If you feel this blog has given you good advice about SEO, helpful examples for search engine marketing and/or been an interesting read, please think about giving us a vote for Best Marketing Blog. In a world where we say thank you so little, this is an opportunity to say thanks to Big Oak and it’s blog authors. Sorry to interrupt with a shameless solicitation.
But, if you would like to do us a favor and massage our egos, you can vote for us here: http://www.bloggerschoiceawards.com/blogs/show/22014#
You will have to sign up for an account to vote (bummer), but you can also nominate and vote for other favorite blogs or even your own blog.
Friday, July 6th, 2007
Why you should use a flat site architecture rather than a deep, or nested, site architecture if SEO is important to your site?
In my previous life as a website designer and HTML developer I loved to have a folder/directory for everything. While I’m not a organized person (ask my wife) I did like keeping my files structured in clearly labeled directories. So nesting directories 4 or 5 levels deep was common practice. When I transitioned to an SEO specialist my ideas on structuring files and site architecture began to change and here is why.
A flat site offers quick access to all the pages within the site. A minimal number of clicks are needed to find all the pages within your site, usually no more than three clicks is ideal. According to the views of the search engines (SEs), less clicks mean higher importance. The view of the SEs are that more important information will be easier to reach. Home page information is the most important, one click from the home page is secondary information and two clicks is tertiary information and so forth.
Think of it like bodies of water. Your home page is the ocean and off of the home page are large rivers and then smaller rivers, then streams, then creeks and brooks and finally the smallest trickle of water is all that is left. Don’t let you products, services or information be at the end of the trickle, drying up eventually. Closer to the ocean is always better and that is how the search engines will rank your pages too.
I’ve seen some site place everything in the root folder and this isn’t good practice either. Structure your sites as to what makes sense, but be aware that more clicks can mean less viewers, both for search engine traffic and visitors on your site.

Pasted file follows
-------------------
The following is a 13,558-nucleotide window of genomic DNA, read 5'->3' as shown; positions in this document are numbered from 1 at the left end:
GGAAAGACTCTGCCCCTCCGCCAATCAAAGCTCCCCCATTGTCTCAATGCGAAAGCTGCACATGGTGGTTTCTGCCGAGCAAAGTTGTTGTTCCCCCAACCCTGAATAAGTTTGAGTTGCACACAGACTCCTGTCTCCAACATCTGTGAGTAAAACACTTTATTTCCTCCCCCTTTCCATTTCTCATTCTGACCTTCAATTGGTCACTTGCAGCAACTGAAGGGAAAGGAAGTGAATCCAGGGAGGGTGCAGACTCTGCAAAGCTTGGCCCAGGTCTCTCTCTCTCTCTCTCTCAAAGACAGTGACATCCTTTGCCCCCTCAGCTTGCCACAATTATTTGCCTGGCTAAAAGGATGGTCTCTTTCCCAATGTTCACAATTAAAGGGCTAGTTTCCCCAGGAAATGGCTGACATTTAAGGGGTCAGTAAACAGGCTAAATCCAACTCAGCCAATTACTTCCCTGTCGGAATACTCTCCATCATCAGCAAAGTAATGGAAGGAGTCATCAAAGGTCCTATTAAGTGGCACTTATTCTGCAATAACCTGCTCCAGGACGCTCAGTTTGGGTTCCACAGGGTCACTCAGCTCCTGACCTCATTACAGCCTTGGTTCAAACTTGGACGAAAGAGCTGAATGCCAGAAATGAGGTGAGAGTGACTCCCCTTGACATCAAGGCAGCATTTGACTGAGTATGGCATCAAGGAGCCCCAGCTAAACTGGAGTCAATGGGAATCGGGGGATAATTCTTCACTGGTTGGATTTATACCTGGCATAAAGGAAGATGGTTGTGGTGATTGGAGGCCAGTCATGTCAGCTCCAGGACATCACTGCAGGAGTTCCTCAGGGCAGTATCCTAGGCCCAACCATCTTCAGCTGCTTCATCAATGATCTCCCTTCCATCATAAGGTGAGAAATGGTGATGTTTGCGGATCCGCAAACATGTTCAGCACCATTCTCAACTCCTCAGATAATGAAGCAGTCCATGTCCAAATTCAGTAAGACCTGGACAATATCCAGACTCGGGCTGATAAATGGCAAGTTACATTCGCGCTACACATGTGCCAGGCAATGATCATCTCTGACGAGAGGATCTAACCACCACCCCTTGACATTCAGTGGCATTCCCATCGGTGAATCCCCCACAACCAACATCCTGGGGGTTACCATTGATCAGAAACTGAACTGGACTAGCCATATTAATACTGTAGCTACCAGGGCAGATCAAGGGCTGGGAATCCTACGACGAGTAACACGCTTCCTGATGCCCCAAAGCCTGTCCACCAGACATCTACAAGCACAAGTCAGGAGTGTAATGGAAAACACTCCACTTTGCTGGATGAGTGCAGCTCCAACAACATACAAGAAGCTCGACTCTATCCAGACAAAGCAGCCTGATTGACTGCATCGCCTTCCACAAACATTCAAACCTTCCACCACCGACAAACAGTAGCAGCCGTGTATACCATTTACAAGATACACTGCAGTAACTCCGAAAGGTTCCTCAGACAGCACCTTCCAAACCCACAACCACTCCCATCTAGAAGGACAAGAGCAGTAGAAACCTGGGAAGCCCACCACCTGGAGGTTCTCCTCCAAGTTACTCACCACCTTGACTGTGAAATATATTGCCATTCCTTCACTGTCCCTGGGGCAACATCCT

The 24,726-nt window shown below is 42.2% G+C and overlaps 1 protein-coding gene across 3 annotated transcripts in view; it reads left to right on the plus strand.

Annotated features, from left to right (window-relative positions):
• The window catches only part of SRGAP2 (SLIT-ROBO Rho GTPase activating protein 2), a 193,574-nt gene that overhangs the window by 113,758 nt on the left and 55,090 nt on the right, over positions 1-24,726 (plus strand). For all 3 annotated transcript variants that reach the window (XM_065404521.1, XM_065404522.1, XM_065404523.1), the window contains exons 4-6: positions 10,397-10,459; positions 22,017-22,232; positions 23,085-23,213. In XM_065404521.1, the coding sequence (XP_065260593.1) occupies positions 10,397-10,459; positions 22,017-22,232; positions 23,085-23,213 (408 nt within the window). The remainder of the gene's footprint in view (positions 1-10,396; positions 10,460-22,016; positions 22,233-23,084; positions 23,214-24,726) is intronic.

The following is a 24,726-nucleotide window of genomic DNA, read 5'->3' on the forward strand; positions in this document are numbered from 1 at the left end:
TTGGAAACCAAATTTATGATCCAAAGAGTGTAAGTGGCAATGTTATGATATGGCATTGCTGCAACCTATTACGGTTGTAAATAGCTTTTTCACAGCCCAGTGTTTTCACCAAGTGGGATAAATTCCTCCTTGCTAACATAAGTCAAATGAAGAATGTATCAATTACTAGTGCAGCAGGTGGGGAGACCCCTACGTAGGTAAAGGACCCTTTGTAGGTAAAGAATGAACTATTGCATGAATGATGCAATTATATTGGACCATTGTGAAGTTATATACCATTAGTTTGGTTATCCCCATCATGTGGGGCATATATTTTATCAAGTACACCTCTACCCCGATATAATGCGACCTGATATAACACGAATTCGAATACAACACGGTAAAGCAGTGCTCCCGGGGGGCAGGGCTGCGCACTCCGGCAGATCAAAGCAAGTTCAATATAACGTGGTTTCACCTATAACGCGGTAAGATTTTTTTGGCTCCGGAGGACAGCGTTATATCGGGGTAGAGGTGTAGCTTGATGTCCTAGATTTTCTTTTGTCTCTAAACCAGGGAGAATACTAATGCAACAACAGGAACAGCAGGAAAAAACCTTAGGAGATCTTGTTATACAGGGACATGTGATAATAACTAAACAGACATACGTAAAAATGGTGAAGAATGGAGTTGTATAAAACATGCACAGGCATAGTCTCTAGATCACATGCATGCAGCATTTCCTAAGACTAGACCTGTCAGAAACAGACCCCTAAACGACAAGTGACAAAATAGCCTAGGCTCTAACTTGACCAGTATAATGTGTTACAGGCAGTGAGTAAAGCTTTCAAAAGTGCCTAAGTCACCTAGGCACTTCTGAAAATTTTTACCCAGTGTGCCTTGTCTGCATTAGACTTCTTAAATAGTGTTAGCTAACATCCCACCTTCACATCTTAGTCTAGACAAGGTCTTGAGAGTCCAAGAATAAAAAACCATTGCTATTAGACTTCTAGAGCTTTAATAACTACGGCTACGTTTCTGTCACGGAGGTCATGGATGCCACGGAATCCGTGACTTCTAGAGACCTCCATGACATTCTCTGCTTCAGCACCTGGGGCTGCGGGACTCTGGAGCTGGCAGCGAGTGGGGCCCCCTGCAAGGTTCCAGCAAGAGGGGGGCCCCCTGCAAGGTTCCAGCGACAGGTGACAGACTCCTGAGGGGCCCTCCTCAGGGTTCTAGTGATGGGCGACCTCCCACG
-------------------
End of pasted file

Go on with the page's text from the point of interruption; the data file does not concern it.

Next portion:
Friday, July 6th, 2007
In case you hadn’t heard, a few months back I posted about Google’s 411 service 1-800-GOOG-411 (1-800-466-4411). It’s a free telephone service that helps you search for businesses by voice and get connected to those businesses for free.
Now Google has upgraded this service with the addition of mapping the locations. If during your call to 800-GOOG-411, just say “map it”, and you’ll get a text message with the details of your search plus a link to a map of your results right on your mobile phone.
Now you can always have a GPS device, well kind of.
Monday, July 2nd, 2007
Be careful when you are launching a new site. Remember the search engines will find you if they can find links pointing to the domain. We ran across a humorous example of a site in development while reserching the term “runaway teens” for a client.
The site http://www.projectrunaway.net/ came up during our research. While it has nothing to do with our subject matter search the term runaway was the connection. Our researcher, read the first paragraph and got a chuckle. I’m sure they will finish the site soon and this post will make no sense so I have attached a screen shot for future generations.
So if you are building on a live server, be sure to block the search engines until you are ready for them. Here are two methods to employ. Both work well.
A simple addition of a robots.txt file with the following command will do the trick:
User-agent: * Disallow: /
You can also add this meta tag to head of your the page you don’t want indexed:
<META NAME=”ROBOTS” CONTENT=”NOINDEX, NOFOLLOW”>